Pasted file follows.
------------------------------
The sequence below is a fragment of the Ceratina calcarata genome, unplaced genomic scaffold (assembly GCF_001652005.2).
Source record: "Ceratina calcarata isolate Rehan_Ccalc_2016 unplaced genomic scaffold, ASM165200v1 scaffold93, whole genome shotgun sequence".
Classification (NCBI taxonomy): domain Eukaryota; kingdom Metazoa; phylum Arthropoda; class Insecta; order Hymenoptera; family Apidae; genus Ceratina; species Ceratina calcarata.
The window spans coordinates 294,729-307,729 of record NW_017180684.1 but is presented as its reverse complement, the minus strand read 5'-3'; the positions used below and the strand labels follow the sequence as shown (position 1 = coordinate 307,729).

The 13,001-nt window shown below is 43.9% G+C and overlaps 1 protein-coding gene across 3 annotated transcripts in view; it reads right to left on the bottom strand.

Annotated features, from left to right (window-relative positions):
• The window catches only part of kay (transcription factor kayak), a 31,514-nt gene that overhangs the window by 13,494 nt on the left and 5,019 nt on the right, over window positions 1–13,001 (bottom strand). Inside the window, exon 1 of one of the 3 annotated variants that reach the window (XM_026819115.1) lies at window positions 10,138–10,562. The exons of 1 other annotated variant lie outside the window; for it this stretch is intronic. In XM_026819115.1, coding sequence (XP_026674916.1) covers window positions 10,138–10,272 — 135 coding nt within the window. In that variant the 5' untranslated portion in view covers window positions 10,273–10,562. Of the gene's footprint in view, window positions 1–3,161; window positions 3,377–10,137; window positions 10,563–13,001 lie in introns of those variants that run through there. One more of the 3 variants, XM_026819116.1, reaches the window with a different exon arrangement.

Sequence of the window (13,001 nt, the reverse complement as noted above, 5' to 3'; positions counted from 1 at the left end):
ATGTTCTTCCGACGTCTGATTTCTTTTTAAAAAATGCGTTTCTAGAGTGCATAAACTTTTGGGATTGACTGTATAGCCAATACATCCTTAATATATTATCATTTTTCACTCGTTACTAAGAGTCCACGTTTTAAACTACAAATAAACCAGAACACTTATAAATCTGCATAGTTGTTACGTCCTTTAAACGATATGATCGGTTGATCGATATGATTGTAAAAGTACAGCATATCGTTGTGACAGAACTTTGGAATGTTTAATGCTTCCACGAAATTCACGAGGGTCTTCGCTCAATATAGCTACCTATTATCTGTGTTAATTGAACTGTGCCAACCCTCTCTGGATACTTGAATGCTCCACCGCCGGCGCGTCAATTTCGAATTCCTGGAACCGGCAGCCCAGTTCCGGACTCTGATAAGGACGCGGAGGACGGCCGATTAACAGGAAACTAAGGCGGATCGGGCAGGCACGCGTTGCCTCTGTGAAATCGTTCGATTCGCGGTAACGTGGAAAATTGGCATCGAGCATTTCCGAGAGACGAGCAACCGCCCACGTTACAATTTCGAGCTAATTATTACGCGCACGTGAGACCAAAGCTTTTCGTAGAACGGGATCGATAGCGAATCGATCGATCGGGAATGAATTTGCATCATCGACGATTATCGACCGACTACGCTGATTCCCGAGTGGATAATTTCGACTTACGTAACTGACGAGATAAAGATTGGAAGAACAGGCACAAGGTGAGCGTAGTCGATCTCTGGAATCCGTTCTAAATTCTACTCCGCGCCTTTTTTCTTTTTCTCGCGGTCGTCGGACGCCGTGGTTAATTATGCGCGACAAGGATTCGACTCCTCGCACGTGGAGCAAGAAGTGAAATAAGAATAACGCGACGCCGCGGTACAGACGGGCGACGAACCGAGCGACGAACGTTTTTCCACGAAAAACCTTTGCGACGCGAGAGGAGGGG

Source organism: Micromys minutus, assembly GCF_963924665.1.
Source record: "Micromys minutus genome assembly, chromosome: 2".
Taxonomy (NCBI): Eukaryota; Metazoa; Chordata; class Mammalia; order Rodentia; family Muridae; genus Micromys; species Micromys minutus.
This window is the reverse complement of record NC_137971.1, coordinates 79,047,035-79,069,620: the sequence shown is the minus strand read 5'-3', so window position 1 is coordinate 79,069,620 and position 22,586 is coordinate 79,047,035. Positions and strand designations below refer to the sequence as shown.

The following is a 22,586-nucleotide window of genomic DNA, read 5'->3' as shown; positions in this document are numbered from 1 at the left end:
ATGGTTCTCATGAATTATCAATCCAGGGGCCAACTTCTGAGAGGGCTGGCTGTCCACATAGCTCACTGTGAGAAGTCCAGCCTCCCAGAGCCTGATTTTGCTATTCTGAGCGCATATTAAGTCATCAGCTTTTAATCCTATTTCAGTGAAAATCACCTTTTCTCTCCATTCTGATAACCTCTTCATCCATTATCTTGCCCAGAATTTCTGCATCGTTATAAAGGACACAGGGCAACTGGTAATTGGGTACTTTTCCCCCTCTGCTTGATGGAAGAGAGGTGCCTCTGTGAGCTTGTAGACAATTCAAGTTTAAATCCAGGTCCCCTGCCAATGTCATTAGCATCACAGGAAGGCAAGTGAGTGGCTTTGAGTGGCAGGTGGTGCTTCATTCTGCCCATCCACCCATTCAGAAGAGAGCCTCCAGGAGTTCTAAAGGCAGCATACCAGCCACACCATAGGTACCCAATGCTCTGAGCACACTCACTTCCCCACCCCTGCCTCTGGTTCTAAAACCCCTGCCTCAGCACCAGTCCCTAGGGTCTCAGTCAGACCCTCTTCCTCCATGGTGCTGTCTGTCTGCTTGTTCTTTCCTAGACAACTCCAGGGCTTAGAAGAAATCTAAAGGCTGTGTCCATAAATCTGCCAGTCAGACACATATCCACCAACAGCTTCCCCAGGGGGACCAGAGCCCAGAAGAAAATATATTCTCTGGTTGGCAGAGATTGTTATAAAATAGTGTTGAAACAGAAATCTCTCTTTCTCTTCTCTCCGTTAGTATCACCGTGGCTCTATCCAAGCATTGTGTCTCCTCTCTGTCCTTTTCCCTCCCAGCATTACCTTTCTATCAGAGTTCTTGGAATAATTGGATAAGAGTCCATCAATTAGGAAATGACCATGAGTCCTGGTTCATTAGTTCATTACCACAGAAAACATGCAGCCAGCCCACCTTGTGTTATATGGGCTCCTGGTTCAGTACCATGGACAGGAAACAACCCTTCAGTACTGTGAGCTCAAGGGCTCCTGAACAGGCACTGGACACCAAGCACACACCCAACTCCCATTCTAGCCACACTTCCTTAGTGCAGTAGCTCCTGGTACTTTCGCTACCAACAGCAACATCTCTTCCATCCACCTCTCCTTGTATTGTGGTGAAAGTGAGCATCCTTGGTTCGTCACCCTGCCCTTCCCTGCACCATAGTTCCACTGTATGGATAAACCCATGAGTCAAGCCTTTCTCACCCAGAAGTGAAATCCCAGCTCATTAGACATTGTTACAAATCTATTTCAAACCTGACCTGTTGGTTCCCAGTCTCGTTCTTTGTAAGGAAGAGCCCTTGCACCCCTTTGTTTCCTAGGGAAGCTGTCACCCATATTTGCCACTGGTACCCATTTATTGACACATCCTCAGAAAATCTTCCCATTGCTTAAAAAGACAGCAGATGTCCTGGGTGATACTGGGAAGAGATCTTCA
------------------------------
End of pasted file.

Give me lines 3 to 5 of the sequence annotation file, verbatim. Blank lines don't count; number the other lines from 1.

Classification (NCBI taxonomy): domain Eukaryota; kingdom Metazoa; phylum Arthropoda; class Insecta; order Hymenoptera; family Apidae; genus Ceratina; species Ceratina calcarata.
The window spans coordinates 294,729-307,729 of record NW_017180684.1 but is presented as its reverse complement, the minus strand read 5'-3'; the positions used below and the strand labels follow the sequence as shown (position 1 = coordinate 307,729).

The 13,001-nt window shown below is 43.9% G+C and overlaps 1 protein-coding gene across 3 annotated transcripts in view; it reads right to left on the bottom strand.